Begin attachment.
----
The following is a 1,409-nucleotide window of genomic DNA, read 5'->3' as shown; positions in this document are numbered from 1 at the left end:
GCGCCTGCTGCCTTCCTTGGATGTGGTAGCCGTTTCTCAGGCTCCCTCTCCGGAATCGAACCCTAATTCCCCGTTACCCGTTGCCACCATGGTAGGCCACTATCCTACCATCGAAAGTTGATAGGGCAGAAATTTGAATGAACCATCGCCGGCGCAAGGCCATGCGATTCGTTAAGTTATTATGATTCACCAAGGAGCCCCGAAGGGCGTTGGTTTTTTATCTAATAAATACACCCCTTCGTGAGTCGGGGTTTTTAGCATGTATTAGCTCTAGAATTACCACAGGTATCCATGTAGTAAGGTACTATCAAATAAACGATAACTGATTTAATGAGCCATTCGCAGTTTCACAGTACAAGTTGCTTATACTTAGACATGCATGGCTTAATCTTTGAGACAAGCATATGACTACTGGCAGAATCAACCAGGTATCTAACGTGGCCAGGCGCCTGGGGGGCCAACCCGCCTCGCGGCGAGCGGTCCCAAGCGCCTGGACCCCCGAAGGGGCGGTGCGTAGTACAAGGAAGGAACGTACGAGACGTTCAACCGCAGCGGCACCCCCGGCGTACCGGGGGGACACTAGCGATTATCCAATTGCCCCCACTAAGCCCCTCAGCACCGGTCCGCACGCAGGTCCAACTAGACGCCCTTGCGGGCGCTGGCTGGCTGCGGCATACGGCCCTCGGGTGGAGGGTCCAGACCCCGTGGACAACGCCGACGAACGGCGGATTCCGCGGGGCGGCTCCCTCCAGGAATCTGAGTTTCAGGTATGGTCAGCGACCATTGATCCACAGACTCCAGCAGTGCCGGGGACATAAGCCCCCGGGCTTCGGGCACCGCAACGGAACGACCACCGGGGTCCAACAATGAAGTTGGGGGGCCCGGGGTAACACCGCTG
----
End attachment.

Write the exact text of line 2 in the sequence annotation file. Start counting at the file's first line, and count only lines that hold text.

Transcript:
GCGCCTGCTGCCTTCCTTGGATGTGGTAGCCGTTTCTCAGGCTCCCTCTCCGGAATCGAACCCTAATTCCCCGTTACCCGTTGCCACCATGGTAGGCCACTATCCTACCATCGAAAGTTGATAGGGCAGAAATTTGAATGAACCATCGCCGGCGCAAGGCCATGCGATTCGTTAAGTTATTATGATTCACCAAGGAGCCCCGAAGGGCGTTGGTTTTTTATCTAATAAATACACCCCTTCGTGAGTCGGGGTTTTTAGCATGTATTAGCTCTAGAATTACCACAGGTATCCATGTAGTAAGGTACTATCAAATAAACGATAACTGATTTAATGAGCCATTCGCAGTTTCACAGTACAAGTTGCTTATACTTAGACATGCATGGCTTAATCTTTGAGACAAGCATATGACTACTGGCAGAATCAACCAGGTATCTAACGTGGCCAGGCGCCTGGGGGGCCAACCCGCCTCGCGGCGAGCGGTCCCAAGCGCCTGGACCCCCGAAGGGGCGGTGCGTAGTACAAGGAAGGAACGTACGAGACGTTCAACCGCAGCGGCACCCCCGGCGTACCGGGGGGACACTAGCGATTATCCAATTGCCCCCACTAAGCCCCTCAGCACCGGTCCGCACGCAGGTCCAACTAGACGCCCTTGCGGGCGCTGGCTGGCTGCGGCATACGGCCCTCGGGTGGAGGGTCCAGACCCCGTGGACAACGCCGACGAACGGCGGATTCCGCGGGGCGGCTCCCTCCAGGAATCTGAGTTTCAGGTATGGTCAGCGACCATTGATCCACAGACTCCAGCAGTGCCGGGGACATAAGCCCCCGGGCTTCGGGCACCGCAACGGAACGACCACCGGGGTCCAACAATGAAGTTGGGGGGCCCGGGGTAACACCGCTG